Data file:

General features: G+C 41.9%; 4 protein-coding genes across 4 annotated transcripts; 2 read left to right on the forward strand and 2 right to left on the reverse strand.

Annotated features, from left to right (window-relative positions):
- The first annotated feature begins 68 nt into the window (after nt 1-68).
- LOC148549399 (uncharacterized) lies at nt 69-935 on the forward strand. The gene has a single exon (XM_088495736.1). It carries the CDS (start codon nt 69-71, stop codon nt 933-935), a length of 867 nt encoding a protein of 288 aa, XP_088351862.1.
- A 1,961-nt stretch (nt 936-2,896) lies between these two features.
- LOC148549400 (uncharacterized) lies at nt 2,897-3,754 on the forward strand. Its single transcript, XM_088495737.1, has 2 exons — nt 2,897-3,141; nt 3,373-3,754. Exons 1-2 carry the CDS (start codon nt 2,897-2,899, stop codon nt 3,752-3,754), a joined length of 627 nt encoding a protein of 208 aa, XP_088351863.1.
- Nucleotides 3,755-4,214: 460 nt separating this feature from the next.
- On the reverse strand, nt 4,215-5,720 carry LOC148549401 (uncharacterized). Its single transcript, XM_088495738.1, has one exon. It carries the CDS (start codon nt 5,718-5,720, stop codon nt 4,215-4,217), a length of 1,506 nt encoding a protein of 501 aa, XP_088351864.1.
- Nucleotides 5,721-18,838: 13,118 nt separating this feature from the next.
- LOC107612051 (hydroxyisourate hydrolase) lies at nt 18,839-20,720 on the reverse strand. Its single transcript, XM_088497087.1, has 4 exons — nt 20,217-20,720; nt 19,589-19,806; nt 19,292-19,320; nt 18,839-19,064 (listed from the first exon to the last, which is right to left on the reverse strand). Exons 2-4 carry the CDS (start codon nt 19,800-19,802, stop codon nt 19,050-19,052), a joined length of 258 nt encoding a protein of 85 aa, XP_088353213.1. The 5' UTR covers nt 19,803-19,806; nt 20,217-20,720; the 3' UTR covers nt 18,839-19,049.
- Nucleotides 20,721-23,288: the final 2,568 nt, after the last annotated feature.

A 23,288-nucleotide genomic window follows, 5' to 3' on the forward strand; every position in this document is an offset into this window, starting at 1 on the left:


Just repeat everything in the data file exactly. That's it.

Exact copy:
General features: G+C 41.9%; 4 protein-coding genes across 4 annotated transcripts; 2 read left to right on the forward strand and 2 right to left on the reverse strand.

Annotated features, from left to right (window-relative positions):
- The first annotated feature begins 68 nt into the window (after nt 1-68).
- LOC148549399 (uncharacterized) lies at nt 69-935 on the forward strand. The gene has a single exon (XM_088495736.1). It carries the CDS (start codon nt 69-71, stop codon nt 933-935), a length of 867 nt encoding a protein of 288 aa, XP_088351862.1.
- A 1,961-nt stretch (nt 936-2,896) lies between these two features.
- LOC148549400 (uncharacterized) lies at nt 2,897-3,754 on the forward strand. Its single transcript, XM_088495737.1, has 2 exons — nt 2,897-3,141; nt 3,373-3,754. Exons 1-2 carry the CDS (start codon nt 2,897-2,899, stop codon nt 3,752-3,754), a joined length of 627 nt encoding a protein of 208 aa, XP_088351863.1.
- Nucleotides 3,755-4,214: 460 nt separating this feature from the next.
- On the reverse strand, nt 4,215-5,720 carry LOC148549401 (uncharacterized). Its single transcript, XM_088495738.1, has one exon. It carries the CDS (start codon nt 5,718-5,720, stop codon nt 4,215-4,217), a length of 1,506 nt encoding a protein of 501 aa, XP_088351864.1.
- Nucleotides 5,721-18,838: 13,118 nt separating this feature from the next.
- LOC107612051 (hydroxyisourate hydrolase) lies at nt 18,839-20,720 on the reverse strand. Its single transcript, XM_088497087.1, has 4 exons — nt 20,217-20,720; nt 19,589-19,806; nt 19,292-19,320; nt 18,839-19,064 (listed from the first exon to the last, which is right to left on the reverse strand). Exons 2-4 carry the CDS (start codon nt 19,800-19,802, stop codon nt 19,050-19,052), a joined length of 258 nt encoding a protein of 85 aa, XP_088353213.1. The 5' UTR covers nt 19,803-19,806; nt 20,217-20,720; the 3' UTR covers nt 18,839-19,049.
- Nucleotides 20,721-23,288: the final 2,568 nt, after the last annotated feature.

A 23,288-nucleotide genomic window follows, 5' to 3' on the forward strand; every position in this document is an offset into this window, starting at 1 on the left: